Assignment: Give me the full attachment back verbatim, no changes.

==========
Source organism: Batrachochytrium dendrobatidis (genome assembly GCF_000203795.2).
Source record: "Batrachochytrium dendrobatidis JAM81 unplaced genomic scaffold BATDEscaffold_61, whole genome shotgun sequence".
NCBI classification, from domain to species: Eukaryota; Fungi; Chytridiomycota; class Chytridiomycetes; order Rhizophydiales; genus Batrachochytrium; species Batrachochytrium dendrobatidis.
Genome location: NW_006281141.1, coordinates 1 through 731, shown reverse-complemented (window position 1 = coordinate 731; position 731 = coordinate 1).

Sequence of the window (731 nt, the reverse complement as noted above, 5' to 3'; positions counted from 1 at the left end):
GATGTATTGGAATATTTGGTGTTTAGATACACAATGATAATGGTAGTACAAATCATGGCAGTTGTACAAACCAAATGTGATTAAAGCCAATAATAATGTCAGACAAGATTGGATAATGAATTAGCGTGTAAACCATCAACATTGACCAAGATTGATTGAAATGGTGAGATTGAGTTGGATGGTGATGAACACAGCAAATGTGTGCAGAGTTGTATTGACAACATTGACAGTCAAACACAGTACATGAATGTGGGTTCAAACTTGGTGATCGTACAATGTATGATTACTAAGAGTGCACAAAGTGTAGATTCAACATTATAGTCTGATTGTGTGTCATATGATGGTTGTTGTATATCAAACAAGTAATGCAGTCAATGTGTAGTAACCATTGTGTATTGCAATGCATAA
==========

Source organism: Batrachochytrium dendrobatidis (genome assembly GCF_000203795.2).
Source record: "Batrachochytrium dendrobatidis JAM81 unplaced genomic scaffold BATDEscaffold_61, whole genome shotgun sequence".
NCBI classification, from domain to species: Eukaryota; Fungi; Chytridiomycota; class Chytridiomycetes; order Rhizophydiales; genus Batrachochytrium; species Batrachochytrium dendrobatidis.
Genome location: NW_006281141.1, coordinates 1 through 731, shown reverse-complemented (window position 1 = coordinate 731; position 731 = coordinate 1).

Sequence of the window (731 nt, the reverse complement as noted above, 5' to 3'; positions counted from 1 at the left end):
GATGTATTGGAATATTTGGTGTTTAGATACACAATGATAATGGTAGTACAAATCATGGCAGTTGTACAAACCAAATGTGATTAAAGCCAATAATAATGTCAGACAAGATTGGATAATGAATTAGCGTGTAAACCATCAACATTGACCAAGATTGATTGAAATGGTGAGATTGAGTTGGATGGTGATGAACACAGCAAATGTGTGCAGAGTTGTATTGACAACATTGACAGTCAAACACAGTACATGAATGTGGGTTCAAACTTGGTGATCGTACAATGTATGATTACTAAGAGTGCACAAAGTGTAGATTCAACATTATAGTCTGATTGTGTGTCATATGATGGTTGTTGTATATCAAACAAGTAATGCAGTCAATGTGTAGTAACCATTGTGTATTGCAATGCATAA